Time and Again
by Jack Finney
I love a good time travel story. (Déjà vu?) Time and Again is about as leisurely as time travel gets.
Jack Finney’s 1970 novel is set in New York, introducing us to Simon “Si” Morley, a graphic artist in an advertising company. He is approached by U.S. Army Major Ruben Prien to take part in a classified operation. It’s so secret in fact that he can’t know what he’s gotten into until he joins up. Both men agree the premise is ridiculous, but Major Prien says that Morley is the kind of man who will say yes.
Morley does eventually say yes. He soon learns that the project, led by scientist Dr. E. E. Danziger, is to send men and women back into the past. Morley is selected for his personality and his skills as a draftsman; he is able to see things not as they should be but as they are, which is a prime talent for a time traveler. Danziger has theorized that traveling backward in time is a matter of immersing oneself in the past. Recruits are educated about the time period they will be traveling to, dressed and equipped with the appropriate tools (and encouraged to grow the proper facial hair), and even made to live on specially constructed sets. Time travel, Danziger tells Si, is a matter of turning in the fourth dimension much like turning a corner in the third dimension. (This immersion method would also be used by Richard Matheson in his time travel novel, originally titled Bid Time Return, adapted into 1980’s Somewhere in Time starring Christopher Reeve.)
The method is artfully described by Danziger, not so much in its specifics but in its philosophy. The past is alive, he says. It does not disappear, we simply move forward, and going backward is a matter of returning. As a scientist, he’s excited first to see if it’s actually possible. The government may have other plans…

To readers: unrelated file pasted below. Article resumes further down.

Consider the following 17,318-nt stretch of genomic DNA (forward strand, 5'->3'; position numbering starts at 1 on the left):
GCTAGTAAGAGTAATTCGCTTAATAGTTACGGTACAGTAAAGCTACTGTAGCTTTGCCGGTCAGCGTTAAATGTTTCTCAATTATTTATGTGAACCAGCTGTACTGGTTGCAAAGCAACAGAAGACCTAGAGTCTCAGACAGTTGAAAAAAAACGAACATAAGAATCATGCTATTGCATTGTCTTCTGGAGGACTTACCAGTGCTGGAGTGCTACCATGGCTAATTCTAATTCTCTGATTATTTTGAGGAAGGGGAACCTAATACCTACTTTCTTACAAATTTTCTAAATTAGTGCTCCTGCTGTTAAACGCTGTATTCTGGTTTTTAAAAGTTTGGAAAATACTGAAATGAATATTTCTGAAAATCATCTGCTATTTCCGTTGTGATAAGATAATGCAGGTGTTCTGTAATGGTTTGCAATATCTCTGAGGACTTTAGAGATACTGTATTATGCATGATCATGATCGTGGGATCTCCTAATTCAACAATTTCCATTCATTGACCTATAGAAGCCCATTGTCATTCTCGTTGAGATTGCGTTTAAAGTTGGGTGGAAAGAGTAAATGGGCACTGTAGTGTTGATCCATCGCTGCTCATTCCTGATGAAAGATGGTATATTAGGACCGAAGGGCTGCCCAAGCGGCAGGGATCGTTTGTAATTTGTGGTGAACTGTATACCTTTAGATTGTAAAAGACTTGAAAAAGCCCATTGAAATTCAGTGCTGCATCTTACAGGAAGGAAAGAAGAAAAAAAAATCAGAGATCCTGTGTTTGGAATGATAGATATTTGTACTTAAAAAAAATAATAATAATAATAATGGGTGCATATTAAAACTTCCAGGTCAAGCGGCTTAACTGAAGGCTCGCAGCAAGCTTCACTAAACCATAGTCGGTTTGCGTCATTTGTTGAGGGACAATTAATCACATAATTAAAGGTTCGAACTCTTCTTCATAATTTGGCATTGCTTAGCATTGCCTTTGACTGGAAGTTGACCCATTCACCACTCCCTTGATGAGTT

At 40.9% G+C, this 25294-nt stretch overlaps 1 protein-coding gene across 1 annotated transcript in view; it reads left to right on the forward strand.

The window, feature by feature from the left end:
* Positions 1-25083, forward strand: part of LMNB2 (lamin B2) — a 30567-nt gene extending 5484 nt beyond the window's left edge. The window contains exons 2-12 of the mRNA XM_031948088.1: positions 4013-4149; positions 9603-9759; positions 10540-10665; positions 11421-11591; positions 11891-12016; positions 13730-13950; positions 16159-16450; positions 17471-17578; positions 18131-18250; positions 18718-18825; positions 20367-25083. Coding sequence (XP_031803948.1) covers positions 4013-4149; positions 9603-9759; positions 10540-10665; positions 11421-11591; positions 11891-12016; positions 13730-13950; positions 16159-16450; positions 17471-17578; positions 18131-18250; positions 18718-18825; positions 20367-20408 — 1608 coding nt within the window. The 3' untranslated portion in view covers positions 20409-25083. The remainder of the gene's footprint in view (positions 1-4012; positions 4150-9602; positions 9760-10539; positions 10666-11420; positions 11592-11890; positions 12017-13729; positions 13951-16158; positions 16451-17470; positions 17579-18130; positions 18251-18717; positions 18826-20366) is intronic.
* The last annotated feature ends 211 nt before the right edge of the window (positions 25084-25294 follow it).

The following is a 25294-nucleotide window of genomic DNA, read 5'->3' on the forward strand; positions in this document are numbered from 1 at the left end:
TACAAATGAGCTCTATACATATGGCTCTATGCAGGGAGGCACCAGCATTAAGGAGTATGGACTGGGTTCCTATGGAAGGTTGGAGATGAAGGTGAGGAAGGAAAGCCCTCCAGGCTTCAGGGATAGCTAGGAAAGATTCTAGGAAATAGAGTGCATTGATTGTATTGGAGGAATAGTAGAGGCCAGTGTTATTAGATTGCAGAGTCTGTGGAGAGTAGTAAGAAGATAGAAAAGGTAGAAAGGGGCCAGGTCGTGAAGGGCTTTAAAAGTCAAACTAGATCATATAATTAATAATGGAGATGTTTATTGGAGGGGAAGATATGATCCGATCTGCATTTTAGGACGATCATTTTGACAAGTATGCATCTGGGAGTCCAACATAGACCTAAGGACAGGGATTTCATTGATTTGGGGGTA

Si is set up in The Dakota, a hotel that has stood across from Central Park since 1882. After several months, and some helpful hypnosis, he becomes the first successful time traveler. The plot ostensibly revolves around the meaning of a letter mailed in that year, but the novel, painstakingly researched by Finney, is more interested in sharing the delight of exploring 19th century New York.
Time and Again is an “illustrated novel,” meaning it is filled with Si’s sketches of New York and photographs from both eras. Finney lovingly presents his details in Si’s conversational, occasionally wistful narration. Because the novel is presented as a slice of life, it takes its time getting to its conflict, which really only appears – suddenly and surprisingly – in the last 100 pages. Readers who like a more brisk adventure should steer clear. Time and Again moves like an ’82 sleigh ride, drinking in the sights and enjoying winter in New York. It is a very casual love letter to the city, and its style gives it a grounded appeal.
When the conflict finally arrives it propels the novel to its conclusion in a stirring way. Si finds himself falling for the young woman who runs his boardinghouse and the two become entangled in the corrupt politics of the 19th century. Meanwhile in the present day, perfecting time travel holds unexpected consequences for the members of the Danziger project.
In its best moments the novel captures a spirit of discovery illustrated in prosaic and literal detail. The narrative sags somewhat in the middle as Si acquaints himself with the disorientation like a new immigrant to a strange land, but Time and Again is far less concerned with its mechanics than with its journey. It is the story of two New Yorks and a man looking for one of them to belong to. The resolution is disarmingly poignant.